The Forgotten Story of the Black Woman Lawyer Who Took Down America's Most Powerful Mobster
Stephen L. Carter; read by Karen Chilton
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Bestselling author Stephen L. Carter delves into his past and retrieves the inspiring story of his grandmother’s extraordinary life.
She was black and a woman and a prosecutor, a graduate of Smith College and the granddaughter of slaves, as dazzlingly unlikely a combination as one could imagine in New York of the 1930s—and without the strategy she devised, Lucky Luciano, the most powerful Mafia boss in history, would never have been convicted. When special prosecutor Thomas E. Dewey selected twenty lawyers to help him clean up the city’s underworld, she was the only member of his team who was not a white male.
Eunice Hunton Carter, Stephen Carter’s grandmother, was raised in a world of stultifying expectations about race and gender, yet by the 1940s, her professional and political successes had made her one of the most famous black women in America. But her triumphs were shadowed by prejudice and tragedy. Greatly complicating her rise was her difficult relationship with her younger brother, Alphaeus, an avowed Communist who—together with his friend Dashiell Hammett—would go to prison during the McCarthy era. Yet she remained unbowed.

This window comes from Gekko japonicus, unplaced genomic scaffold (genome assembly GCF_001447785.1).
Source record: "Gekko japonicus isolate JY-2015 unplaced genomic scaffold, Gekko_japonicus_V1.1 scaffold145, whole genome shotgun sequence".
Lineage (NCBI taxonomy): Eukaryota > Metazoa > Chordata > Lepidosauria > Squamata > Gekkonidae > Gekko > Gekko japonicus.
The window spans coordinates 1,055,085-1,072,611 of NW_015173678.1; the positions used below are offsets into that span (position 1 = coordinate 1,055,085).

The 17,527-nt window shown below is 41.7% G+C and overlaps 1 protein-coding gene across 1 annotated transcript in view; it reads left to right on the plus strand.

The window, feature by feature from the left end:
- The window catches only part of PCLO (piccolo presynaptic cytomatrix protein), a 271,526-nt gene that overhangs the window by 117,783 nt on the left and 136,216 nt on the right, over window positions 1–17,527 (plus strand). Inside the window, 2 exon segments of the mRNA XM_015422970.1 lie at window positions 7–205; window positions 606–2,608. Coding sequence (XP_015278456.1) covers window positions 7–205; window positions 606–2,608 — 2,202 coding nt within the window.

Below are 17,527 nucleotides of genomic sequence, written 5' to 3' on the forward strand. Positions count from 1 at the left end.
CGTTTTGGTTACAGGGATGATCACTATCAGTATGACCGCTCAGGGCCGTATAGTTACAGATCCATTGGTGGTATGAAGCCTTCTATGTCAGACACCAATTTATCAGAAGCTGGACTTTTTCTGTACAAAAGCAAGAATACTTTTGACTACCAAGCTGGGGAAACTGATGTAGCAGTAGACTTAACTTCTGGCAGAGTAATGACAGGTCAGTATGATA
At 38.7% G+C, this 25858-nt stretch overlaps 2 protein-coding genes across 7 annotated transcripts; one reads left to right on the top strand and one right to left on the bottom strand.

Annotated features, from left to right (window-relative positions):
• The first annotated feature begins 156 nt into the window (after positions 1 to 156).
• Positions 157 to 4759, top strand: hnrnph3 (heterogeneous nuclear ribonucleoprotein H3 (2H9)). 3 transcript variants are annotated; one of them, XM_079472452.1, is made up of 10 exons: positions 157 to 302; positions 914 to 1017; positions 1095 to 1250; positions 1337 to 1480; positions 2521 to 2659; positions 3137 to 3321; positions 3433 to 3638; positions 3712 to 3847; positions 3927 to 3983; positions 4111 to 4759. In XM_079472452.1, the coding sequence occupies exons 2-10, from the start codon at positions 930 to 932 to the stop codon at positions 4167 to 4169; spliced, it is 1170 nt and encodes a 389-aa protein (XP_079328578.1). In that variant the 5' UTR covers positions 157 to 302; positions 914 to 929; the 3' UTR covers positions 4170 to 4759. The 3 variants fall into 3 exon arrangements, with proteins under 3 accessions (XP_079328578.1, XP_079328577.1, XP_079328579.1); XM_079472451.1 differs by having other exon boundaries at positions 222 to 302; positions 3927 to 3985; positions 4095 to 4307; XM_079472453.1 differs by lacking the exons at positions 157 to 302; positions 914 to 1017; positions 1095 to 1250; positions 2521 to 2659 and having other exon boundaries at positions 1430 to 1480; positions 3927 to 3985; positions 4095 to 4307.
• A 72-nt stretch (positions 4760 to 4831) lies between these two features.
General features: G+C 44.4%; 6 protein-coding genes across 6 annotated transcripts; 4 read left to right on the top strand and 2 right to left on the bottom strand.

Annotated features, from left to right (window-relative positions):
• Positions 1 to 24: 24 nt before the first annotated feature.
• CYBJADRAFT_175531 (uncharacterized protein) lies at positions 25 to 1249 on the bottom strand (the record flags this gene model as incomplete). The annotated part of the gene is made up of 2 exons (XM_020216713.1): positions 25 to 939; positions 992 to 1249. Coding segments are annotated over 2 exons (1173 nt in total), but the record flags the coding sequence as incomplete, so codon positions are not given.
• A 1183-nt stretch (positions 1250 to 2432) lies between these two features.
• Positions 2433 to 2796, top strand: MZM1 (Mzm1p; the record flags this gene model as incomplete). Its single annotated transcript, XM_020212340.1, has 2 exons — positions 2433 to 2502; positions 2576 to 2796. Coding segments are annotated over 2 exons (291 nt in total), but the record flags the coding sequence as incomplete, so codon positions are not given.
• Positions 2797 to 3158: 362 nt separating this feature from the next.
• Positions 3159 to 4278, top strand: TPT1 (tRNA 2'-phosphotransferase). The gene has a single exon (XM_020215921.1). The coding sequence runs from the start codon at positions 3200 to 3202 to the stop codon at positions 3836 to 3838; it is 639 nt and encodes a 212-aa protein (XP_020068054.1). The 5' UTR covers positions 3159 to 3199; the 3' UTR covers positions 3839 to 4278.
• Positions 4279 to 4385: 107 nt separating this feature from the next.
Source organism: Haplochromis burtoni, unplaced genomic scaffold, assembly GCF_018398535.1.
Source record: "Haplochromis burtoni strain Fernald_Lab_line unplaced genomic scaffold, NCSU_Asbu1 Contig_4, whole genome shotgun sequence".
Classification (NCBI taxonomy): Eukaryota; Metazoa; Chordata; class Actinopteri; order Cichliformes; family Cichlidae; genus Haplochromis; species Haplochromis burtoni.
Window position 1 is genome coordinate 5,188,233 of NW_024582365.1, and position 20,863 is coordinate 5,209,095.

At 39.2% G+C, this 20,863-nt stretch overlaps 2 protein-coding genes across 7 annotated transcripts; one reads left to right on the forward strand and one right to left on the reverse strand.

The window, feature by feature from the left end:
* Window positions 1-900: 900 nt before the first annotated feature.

Moving, haunting, and as fast-paced as fiction, Invisible tells the true story of a woman who often found her path blocked by the social and political expectations of her time. But Eunice Carter never accepted defeat, and thanks to her grandson’s remarkable audiobook, her long forgotten story is once again visible.
Atlanta was burning. Throughout the Fourth Ward, houses and businesses were aflame. Ordinarily the neighborhood bustled with life—lunch counters and banks, doctors and dentists, stores and churches,...
Praise for Invisible
This is a listen you'd be forgiven for thinking is a work of fiction. As narrated by Karen Chilton, the real-life story of Manhattan District Attorney Eunice Carter is remarkable--both in its telling and in its history. Carter was an activist, an attorney, and one of the most notable women of her time, a time when few women worked outside the home, let alone became professionals...listening to Chilton's narration, you'll be enthralled with the author's research and his grandmother's amazing life." -AudioFile
"A really good biography, not only about Eunice Hunton Carter but that also delves into US history of racism and intersectional feminism." -BookRiot